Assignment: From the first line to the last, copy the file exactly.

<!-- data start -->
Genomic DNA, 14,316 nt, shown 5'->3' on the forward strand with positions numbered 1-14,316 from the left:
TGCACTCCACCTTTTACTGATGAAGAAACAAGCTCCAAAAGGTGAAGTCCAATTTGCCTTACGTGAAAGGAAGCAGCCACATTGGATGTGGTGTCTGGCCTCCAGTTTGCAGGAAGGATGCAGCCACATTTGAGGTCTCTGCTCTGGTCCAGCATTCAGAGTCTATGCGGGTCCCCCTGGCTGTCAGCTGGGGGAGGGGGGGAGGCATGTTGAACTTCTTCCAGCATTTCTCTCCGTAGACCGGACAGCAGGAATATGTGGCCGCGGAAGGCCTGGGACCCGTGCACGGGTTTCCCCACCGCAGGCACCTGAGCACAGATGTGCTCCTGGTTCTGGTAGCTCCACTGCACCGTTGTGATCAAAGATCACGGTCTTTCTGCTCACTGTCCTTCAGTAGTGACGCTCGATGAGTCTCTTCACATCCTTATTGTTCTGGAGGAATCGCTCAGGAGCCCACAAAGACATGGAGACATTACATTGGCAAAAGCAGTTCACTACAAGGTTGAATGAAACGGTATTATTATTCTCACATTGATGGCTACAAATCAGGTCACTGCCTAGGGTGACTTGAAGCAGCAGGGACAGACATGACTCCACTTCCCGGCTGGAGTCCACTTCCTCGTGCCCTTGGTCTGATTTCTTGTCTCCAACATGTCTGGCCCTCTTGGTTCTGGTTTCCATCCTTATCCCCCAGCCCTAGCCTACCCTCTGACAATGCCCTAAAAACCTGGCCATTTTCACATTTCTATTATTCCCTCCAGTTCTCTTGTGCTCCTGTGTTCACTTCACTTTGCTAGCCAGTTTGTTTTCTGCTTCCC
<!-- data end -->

Genomic DNA, 14,316 nt, shown 5'->3' on the forward strand with positions numbered 1-14,316 from the left:
TGCACTCCACCTTTTACTGATGAAGAAACAAGCTCCAAAAGGTGAAGTCCAATTTGCCTTACGTGAAAGGAAGCAGCCACATTGGATGTGGTGTCTGGCCTCCAGTTTGCAGGAAGGATGCAGCCACATTTGAGGTCTCTGCTCTGGTCCAGCATTCAGAGTCTATGCGGGTCCCCCTGGCTGTCAGCTGGGGGAGGGGGGGAGGCATGTTGAACTTCTTCCAGCATTTCTCTCCGTAGACCGGACAGCAGGAATATGTGGCCGCGGAAGGCCTGGGACCCGTGCACGGGTTTCCCCACCGCAGGCACCTGAGCACAGATGTGCTCCTGGTTCTGGTAGCTCCACTGCACCGTTGTGATCAAAGATCACGGTCTTTCTGCTCACTGTCCTTCAGTAGTGACGCTCGATGAGTCTCTTCACATCCTTATTGTTCTGGAGGAATCGCTCAGGAGCCCACAAAGACATGGAGACATTACATTGGCAAAAGCAGTTCACTACAAGGTTGAATGAAACGGTATTATTATTCTCACATTGATGGCTACAAATCAGGTCACTGCCTAGGGTGACTTGAAGCAGCAGGGACAGACATGACTCCACTTCCCGGCTGGAGTCCACTTCCTCGTGCCCTTGGTCTGATTTCTTGTCTCCAACATGTCTGGCCCTCTTGGTTCTGGTTTCCATCCTTATCCCCCAGCCCTAGCCTACCCTCTGACAATGCCCTAAAAACCTGGCCATTTTCACATTTCTATTATTCCCTCCAGTTCTCTTGTGCTCCTGTGTTCACTTCACTTTGCTAGCCAGTTTGTTTTCTGCTTCCC